- Amazon has announced it has expanded its telehealth services nationwide.
- The program, called Amazon Care, can connect customers via video chat with a healthcare professional.
- If more care is needed, a nurse can be dispatched in some locations to a person’s home.
- Experts say Amazon Care could disrupt the healthcare industry, although it’s too early to tell how big that impact will be.
In 2017, Amazon ventured into the grocery business by buying Whole Foods.
The next year, Amazon purchased the online pharmacy PillPack.
If you’re asking yourself what’s next for the e-commerce giant, the answer is telehealth.
Amazon recently announced Amazon Care, its virtual health service, will now be available nationwide.
The company also said Amazon Care’s accompanying in-person services are being rolled out in 20 additional cities this year, including major metropolitan areas such as San Francisco, Miami, Chicago, and New York City.
Company officials say Amazon Care can quickly connect its customers with a healthcare professional via video chat from the comfort of their own homes.
If the video visit can’t resolve the problem or you need further evaluation, the company will dispatch a nurse to your home.
For now, however, that nurse visit is only available in eight cities that offer in-home care. They are Seattle, Baltimore, Boston, Dallas, Austin, Los Angeles, Washington, D.C., and Arlington.
To use the service, your employer has to have signed up for it.
Amazon says it provides the service to its Whole Foods workers.
The company began a pilot telehealth service for its own employees and their families in Seattle in 2019.
The company says it also has some new customers, including Silicon Labs and TrueBlue.
“We love anything that increases a patient’s access to healthcare providers,” said Caitlin Donovan, a healthcare policy expert and spokesperson for the National Patient Advocate Foundation.
“Telehealth is a great resource for patients and not just because of viruses… but also for people who have low mobility, transportation issues, and working parents,” Donovan told Healthline.
“There’s a whole slew of people for whom telehealth is a great option… and I like anything that expands that,” she said.
Amazon is coming into a telehealth space that is already rapidly growing and already has multiple players spurred on by the COVID-19 pandemic.
One research firm estimates the rate of growth to have stabilized at 38 times the pre-pandemic level. It also projected that up to $250 billion of healthcare spend could potentially be shifted to virtual care.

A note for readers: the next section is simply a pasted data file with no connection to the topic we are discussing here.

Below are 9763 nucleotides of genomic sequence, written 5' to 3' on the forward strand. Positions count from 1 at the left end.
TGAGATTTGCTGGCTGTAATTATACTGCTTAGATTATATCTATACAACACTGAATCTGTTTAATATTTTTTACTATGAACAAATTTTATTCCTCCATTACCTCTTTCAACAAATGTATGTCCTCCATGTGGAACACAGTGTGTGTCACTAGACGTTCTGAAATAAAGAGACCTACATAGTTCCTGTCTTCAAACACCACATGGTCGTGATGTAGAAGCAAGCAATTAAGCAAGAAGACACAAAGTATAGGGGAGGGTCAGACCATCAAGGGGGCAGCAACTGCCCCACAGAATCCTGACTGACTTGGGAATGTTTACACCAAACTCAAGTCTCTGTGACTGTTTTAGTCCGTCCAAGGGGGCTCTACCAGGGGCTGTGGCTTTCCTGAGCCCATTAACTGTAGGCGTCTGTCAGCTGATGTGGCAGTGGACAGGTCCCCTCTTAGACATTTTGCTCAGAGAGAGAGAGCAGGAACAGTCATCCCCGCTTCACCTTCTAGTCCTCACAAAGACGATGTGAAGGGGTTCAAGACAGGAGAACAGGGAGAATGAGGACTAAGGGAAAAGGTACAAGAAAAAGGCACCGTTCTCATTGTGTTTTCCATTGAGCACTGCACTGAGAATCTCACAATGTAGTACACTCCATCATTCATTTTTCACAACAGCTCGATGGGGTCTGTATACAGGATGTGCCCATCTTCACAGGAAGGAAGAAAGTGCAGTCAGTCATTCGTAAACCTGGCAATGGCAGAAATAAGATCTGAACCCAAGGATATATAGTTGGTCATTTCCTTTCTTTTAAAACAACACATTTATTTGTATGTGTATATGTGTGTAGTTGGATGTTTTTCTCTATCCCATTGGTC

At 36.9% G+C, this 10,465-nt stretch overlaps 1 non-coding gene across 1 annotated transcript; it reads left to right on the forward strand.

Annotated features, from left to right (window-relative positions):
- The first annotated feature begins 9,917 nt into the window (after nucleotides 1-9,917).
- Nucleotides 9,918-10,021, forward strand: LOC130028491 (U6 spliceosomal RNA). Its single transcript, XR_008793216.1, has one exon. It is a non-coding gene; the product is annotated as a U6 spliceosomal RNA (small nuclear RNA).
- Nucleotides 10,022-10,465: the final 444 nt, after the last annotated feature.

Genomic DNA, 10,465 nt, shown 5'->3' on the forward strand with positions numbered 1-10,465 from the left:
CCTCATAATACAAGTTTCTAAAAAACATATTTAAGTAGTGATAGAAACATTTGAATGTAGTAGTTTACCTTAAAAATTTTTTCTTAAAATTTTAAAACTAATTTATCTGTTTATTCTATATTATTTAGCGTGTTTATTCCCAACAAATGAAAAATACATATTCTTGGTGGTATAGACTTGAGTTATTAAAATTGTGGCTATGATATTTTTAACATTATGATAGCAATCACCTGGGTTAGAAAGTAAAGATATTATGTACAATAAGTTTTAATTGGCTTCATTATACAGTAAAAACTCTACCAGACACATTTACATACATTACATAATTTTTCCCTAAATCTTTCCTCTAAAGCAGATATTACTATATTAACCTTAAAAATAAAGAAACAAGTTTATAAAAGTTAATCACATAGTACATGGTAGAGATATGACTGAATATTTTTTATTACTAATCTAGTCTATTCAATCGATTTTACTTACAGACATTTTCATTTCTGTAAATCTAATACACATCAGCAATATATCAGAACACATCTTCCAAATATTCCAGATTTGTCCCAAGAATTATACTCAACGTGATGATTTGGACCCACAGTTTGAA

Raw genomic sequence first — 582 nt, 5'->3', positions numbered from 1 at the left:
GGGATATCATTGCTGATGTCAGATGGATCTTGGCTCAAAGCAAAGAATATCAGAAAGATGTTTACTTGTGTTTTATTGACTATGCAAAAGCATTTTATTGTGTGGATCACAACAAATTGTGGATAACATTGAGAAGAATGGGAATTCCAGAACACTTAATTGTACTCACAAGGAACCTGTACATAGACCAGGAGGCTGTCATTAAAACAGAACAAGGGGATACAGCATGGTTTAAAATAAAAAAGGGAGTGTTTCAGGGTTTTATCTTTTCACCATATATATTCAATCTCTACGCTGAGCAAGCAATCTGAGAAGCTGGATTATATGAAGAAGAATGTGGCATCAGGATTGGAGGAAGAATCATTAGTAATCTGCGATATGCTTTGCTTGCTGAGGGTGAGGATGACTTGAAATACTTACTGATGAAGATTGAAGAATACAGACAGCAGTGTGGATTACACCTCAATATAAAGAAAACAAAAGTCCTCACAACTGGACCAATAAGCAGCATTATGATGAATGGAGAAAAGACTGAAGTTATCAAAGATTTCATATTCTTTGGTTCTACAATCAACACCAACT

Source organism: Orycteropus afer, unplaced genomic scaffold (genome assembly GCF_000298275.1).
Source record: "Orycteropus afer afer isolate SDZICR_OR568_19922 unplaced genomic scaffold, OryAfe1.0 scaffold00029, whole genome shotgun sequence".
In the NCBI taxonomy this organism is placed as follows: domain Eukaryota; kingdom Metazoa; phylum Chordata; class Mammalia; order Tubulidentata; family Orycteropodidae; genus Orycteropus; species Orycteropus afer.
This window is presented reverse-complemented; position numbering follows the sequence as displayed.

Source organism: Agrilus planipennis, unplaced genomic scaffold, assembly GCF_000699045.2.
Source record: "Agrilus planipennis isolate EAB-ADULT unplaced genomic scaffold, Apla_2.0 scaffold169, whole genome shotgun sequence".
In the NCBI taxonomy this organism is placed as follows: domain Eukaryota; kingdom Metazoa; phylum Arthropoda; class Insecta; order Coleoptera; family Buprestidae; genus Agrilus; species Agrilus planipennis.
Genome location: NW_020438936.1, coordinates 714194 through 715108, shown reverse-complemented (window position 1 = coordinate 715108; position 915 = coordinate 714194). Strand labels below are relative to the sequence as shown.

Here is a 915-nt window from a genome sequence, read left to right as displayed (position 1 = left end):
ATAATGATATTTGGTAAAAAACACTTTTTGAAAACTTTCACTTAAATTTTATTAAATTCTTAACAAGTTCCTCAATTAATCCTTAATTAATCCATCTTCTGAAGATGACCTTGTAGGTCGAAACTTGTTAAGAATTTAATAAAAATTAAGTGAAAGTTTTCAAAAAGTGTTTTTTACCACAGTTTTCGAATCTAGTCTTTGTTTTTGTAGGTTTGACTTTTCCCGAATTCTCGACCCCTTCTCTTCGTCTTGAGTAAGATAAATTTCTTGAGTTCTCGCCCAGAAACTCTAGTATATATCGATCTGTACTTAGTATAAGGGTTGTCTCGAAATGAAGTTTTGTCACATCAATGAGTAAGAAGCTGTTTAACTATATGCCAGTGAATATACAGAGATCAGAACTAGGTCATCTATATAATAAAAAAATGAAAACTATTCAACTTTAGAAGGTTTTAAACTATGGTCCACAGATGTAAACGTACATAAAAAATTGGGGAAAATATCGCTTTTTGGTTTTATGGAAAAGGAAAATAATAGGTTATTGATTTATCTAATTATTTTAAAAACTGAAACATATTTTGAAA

However, Donovan said Amazon’s in-home visits along with the telehealth session is something that could set its service apart from the others. The in-home care might be something other healthcare companies consider offering.
“It’s like we’re coming full circle in the best possible way,” she said. “If you can combine those two things… what you might actually have is the ability to reach a lot of people who were being left out.”
Could Amazon’s telehealth services force major changes in the healthcare industry?
Experts aren’t sure yet.
“I don’t think in the short term it’s going to do much. It’s going to have a very incremental impact. But in the longer term, there is some potential,” said Kirthi Kalyanam, executive director of the Retail Management Institute at Santa Clara University in California.
He has studied and written extensively about the “Amazon effect.”
Kalyanam said first Amazon would have to get a lot more employers to sign up for the service for their workers.
“It’s not like a retail service where they can stick it on the shelf and offer it to their Prime members,” he told Healthline.
But Kalyanam said the company has deep pockets, is patient, and can invest for the long term.
“The Amazon playbook is they are going after the easy part of the healthcare system… and using technology to solve the problem,” he said.
“You get instant access to a doctor via your phone or mobile device. And if necessary they will send a nurse to your house. That’s the friction they’re solving and it’s a very important thing. So far the healthcare system has failed to solve that problem for us,” he explained.
“I think it could make some of the existing healthcare companies really nervous,” Kalyanam added.
Amazon’s announcement of its telehealth expansion may have made some investors nervous. Shares of Teladoc, a virtual doctor visit company, fell 6 percent the same day.